COVID-19: Clarity over repayments of corporation tax and anticipated losses
17 June: Following representations made by ICAEW’s Tax Faculty, HMRC has updated its company tax manual outlining when companies can make claims for repayments of corporation tax based on anticipated losses.
Updated guidance on repayments of corporation tax published by HMRC recognises the exceptional circumstances that many industries are facing during the COVID-19 pandemic and provides additional support. Hospitality, tourism and aviation are among the worst affected, with unprecedented losses accumulating in their current accounting periods.
HMRC has now acknowledged that, in exceptional circumstances, claims for repayments of corporation tax for prior periods based on anticipated losses before the current accounting period has concluded will be considered. The Tax Faculty welcomes the new guidance having previously raised this issue with HMRC.
“The changes to the guidance are helpful and it will be interesting to see how this translates into practice,” says Angela Clegg, technical manager in the Tax Faculty. “It will involve a careful balance between getting cash to affected businesses in a reasonable timeframe and appropriate due diligence by HMRC.”
Repayment of quarterly instalment payments (QIPs)
Although it was clear that the QIPs regime allowed for repayment of excessive instalments in the current accounting period, the position in respect of excessive QIPs paid in respect of the prior period (where the current period had not concluded) was less certain. The updates to HMRC guidance, therefore, offer welcome support for businesses.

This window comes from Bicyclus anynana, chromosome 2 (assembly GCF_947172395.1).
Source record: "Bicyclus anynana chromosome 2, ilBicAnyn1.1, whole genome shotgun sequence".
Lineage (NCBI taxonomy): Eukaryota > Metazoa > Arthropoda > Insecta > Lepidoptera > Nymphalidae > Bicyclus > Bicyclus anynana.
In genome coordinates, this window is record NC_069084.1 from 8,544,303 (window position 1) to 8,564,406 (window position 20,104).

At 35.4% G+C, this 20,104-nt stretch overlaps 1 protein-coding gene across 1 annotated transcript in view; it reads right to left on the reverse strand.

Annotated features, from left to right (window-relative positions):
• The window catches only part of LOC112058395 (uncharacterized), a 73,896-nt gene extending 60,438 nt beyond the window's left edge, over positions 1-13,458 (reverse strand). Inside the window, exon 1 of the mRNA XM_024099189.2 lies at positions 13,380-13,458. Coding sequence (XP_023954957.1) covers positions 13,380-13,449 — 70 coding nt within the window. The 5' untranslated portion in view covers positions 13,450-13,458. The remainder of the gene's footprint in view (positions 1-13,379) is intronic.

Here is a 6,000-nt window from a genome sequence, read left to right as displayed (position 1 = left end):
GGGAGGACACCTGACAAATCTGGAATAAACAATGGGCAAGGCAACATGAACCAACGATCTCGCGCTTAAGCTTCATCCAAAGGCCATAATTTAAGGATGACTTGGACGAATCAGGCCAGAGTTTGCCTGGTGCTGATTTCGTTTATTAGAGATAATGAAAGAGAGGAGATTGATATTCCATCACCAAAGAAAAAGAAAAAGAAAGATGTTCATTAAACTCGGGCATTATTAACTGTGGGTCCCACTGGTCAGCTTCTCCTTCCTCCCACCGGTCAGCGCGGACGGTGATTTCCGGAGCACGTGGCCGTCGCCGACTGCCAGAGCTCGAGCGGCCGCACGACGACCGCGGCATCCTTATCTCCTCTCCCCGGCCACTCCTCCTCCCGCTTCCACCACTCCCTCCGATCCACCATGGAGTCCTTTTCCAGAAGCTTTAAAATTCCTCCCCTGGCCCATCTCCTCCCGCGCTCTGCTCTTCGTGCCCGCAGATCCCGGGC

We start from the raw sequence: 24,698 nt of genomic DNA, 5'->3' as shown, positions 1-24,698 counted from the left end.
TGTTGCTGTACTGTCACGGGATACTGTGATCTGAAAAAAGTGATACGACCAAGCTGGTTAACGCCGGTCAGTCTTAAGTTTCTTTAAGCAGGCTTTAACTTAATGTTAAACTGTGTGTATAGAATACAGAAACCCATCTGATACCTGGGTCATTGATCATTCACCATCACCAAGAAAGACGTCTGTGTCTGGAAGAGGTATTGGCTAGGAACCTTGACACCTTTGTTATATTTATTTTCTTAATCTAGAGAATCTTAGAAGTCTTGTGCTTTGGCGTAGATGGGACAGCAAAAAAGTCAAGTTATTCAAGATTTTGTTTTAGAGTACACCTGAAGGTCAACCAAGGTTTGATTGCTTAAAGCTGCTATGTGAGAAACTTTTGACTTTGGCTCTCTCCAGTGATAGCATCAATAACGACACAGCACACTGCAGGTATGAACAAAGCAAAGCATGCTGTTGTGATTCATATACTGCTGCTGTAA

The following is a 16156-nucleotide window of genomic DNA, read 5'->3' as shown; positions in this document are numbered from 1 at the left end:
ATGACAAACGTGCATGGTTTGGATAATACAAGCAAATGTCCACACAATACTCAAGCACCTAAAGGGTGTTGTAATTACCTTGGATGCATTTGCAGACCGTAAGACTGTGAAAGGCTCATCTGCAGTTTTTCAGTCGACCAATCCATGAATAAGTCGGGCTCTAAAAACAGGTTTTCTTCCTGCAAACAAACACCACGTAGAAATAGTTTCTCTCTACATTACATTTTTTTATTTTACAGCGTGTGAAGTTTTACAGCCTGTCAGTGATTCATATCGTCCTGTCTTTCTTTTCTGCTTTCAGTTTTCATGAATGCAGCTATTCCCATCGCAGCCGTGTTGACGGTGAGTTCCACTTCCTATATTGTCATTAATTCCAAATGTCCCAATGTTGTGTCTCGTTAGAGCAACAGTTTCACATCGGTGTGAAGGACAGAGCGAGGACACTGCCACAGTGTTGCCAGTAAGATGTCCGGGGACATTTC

Companies will be required to provide evidence to substantiate claims and support the quantum of any losses expected to accumulate. They will need to demonstrate that the losses are so substantial that they will comfortably shelter any income of the current period and the taxable profits of the prior period relevant to the claim.
The guidance does indicate that: “It will be extremely difficult for a company to provide adequate evidence during the earlier part of its accounting period.” This is because when the date of the claim is further into the accounting period, there is less reliance on forecasts and the smaller the chance of any upturn or recovery of losses.
Repayment of corporation tax (paid on the normal due date for payment)
HMRC has provided similar guidance in respect of repayment of corporation tax made on the normal due date for payment (usually nine months and one day after the accounting period ends). Similar principles apply whereby a company can make a claim to repayment of corporation tax paid based on an anticipated loss in the current accounting period which has not concluded, subject to a high evidence requirement.
What types of information should be included in any claim?
It is clear that each case will be reviewed by HMRC based on its own facts and circumstances and there will not be any hard and fast rules. However, the more information that claimants can provide to substantiate the losses, the better.
The types of information which would be useful to provide as part of any claim include:
- Revised profit and loss forecasts.
- Management accounts and draft tax computations.
- Detailed reasoning and assumptions behind any figures submitted.
- Reports from the Board of Directors and any public statements made concerning the company’s trading position.
- Documents which have been shared with regulatory or financial institutions or confirm that these are the same forecasts used for internal planning purposes.
- Confirmation that the company is not expecting any exceptional income or gains in the existing accounting period.
- External evidence which supports the fact that the issues involved are unlikely to be resolved in the short term – this could include sector or industry commentary.